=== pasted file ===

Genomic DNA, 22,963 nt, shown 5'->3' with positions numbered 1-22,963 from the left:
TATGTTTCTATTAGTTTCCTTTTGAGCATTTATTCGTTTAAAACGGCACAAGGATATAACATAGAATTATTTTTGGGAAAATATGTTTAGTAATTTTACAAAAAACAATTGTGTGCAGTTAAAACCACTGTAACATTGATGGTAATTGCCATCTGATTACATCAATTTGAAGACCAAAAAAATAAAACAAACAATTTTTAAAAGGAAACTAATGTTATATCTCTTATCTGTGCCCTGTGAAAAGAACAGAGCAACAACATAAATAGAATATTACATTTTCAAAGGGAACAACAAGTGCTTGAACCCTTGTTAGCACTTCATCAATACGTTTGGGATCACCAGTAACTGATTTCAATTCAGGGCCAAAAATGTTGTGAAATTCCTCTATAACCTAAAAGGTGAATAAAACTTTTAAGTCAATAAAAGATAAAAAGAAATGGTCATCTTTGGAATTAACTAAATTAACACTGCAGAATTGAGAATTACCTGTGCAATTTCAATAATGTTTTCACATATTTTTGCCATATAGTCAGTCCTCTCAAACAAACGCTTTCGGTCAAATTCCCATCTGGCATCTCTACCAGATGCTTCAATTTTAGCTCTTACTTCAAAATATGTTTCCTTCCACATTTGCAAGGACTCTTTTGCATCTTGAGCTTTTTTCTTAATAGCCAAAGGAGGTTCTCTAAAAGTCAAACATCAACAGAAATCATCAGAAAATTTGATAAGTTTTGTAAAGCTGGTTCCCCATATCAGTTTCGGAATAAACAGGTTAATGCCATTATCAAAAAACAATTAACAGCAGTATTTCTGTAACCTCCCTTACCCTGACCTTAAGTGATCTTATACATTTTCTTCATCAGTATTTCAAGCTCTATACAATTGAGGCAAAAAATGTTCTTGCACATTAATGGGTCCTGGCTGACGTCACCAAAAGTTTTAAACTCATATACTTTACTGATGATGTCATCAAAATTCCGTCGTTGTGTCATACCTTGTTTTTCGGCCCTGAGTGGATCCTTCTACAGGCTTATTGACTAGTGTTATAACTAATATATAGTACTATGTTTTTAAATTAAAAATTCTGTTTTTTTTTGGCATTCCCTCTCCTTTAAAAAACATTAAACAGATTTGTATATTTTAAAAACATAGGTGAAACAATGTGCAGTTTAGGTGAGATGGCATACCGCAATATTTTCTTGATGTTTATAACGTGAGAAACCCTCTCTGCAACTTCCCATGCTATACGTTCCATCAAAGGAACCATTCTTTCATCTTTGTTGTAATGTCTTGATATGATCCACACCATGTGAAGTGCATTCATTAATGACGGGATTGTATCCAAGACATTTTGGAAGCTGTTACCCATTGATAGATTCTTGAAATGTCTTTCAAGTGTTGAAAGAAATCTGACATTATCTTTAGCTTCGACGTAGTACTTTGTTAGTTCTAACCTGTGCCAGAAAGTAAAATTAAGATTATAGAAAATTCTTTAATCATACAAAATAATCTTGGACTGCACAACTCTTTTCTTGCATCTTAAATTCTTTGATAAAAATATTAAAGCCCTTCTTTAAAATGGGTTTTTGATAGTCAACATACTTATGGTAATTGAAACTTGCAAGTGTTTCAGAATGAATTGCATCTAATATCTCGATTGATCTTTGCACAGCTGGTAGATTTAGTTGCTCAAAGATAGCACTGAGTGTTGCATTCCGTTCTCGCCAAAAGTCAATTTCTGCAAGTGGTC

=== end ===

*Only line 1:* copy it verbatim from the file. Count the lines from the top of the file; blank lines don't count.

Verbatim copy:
Genomic DNA, 22,963 nt, shown 5'->3' with positions numbered 1-22,963 from the left: